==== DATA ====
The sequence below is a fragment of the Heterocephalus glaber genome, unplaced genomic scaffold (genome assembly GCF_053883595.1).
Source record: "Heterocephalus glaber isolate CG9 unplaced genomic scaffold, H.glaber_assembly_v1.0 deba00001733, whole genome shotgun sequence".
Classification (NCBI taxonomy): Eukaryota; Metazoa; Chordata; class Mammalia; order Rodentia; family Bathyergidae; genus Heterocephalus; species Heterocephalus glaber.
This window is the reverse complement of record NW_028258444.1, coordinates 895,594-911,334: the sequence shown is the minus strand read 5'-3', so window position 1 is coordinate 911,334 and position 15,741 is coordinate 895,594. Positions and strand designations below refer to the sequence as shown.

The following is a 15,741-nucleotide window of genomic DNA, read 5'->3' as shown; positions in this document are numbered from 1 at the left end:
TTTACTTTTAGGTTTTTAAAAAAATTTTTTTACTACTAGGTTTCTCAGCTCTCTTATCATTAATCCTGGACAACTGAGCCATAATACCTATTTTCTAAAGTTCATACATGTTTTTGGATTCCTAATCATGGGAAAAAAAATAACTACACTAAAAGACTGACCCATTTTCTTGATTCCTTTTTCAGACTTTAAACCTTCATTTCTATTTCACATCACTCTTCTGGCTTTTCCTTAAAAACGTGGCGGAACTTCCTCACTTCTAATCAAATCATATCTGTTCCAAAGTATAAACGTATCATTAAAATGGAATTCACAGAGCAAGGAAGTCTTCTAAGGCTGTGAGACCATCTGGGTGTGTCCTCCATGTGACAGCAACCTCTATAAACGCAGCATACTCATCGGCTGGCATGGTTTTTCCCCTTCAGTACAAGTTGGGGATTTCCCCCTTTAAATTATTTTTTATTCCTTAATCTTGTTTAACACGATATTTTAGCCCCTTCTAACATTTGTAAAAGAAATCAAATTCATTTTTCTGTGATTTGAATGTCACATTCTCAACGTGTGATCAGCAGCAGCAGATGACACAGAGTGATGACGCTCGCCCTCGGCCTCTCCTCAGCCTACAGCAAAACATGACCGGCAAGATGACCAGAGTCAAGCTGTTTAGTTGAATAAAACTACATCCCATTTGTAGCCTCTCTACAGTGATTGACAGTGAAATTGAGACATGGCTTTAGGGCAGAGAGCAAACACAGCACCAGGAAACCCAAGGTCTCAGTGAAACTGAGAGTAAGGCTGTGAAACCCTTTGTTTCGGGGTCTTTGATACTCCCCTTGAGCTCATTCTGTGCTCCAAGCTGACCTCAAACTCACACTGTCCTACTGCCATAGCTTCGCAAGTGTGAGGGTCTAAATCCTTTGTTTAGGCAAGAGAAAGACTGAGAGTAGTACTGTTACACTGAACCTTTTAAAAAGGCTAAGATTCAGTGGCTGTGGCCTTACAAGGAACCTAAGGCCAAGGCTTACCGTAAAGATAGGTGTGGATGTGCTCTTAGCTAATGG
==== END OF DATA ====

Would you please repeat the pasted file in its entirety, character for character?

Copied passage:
The sequence below is a fragment of the Heterocephalus glaber genome, unplaced genomic scaffold (genome assembly GCF_053883595.1).
Source record: "Heterocephalus glaber isolate CG9 unplaced genomic scaffold, H.glaber_assembly_v1.0 deba00001733, whole genome shotgun sequence".
Classification (NCBI taxonomy): Eukaryota; Metazoa; Chordata; class Mammalia; order Rodentia; family Bathyergidae; genus Heterocephalus; species Heterocephalus glaber.
This window is the reverse complement of record NW_028258444.1, coordinates 895,594-911,334: the sequence shown is the minus strand read 5'-3', so window position 1 is coordinate 911,334 and position 15,741 is coordinate 895,594. Positions and strand designations below refer to the sequence as shown.

The following is a 15,741-nucleotide window of genomic DNA, read 5'->3' as shown; positions in this document are numbered from 1 at the left end:
TTTACTTTTAGGTTTTTAAAAAAATTTTTTTACTACTAGGTTTCTCAGCTCTCTTATCATTAATCCTGGACAACTGAGCCATAATACCTATTTTCTAAAGTTCATACATGTTTTTGGATTCCTAATCATGGGAAAAAAAATAACTACACTAAAAGACTGACCCATTTTCTTGATTCCTTTTTCAGACTTTAAACCTTCATTTCTATTTCACATCACTCTTCTGGCTTTTCCTTAAAAACGTGGCGGAACTTCCTCACTTCTAATCAAATCATATCTGTTCCAAAGTATAAACGTATCATTAAAATGGAATTCACAGAGCAAGGAAGTCTTCTAAGGCTGTGAGACCATCTGGGTGTGTCCTCCATGTGACAGCAACCTCTATAAACGCAGCATACTCATCGGCTGGCATGGTTTTTCCCCTTCAGTACAAGTTGGGGATTTCCCCCTTTAAATTATTTTTTATTCCTTAATCTTGTTTAACACGATATTTTAGCCCCTTCTAACATTTGTAAAAGAAATCAAATTCATTTTTCTGTGATTTGAATGTCACATTCTCAACGTGTGATCAGCAGCAGCAGATGACACAGAGTGATGACGCTCGCCCTCGGCCTCTCCTCAGCCTACAGCAAAACATGACCGGCAAGATGACCAGAGTCAAGCTGTTTAGTTGAATAAAACTACATCCCATTTGTAGCCTCTCTACAGTGATTGACAGTGAAATTGAGACATGGCTTTAGGGCAGAGAGCAAACACAGCACCAGGAAACCCAAGGTCTCAGTGAAACTGAGAGTAAGGCTGTGAAACCCTTTGTTTCGGGGTCTTTGATACTCCCCTTGAGCTCATTCTGTGCTCCAAGCTGACCTCAAACTCACACTGTCCTACTGCCATAGCTTCGCAAGTGTGAGGGTCTAAATCCTTTGTTTAGGCAAGAGAAAGACTGAGAGTAGTACTGTTACACTGAACCTTTTAAAAAGGCTAAGATTCAGTGGCTGTGGCCTTACAAGGAACCTAAGGCCAAGGCTTACCGTAAAGATAGGTGTGGATGTGCTCTTAGCTAATGG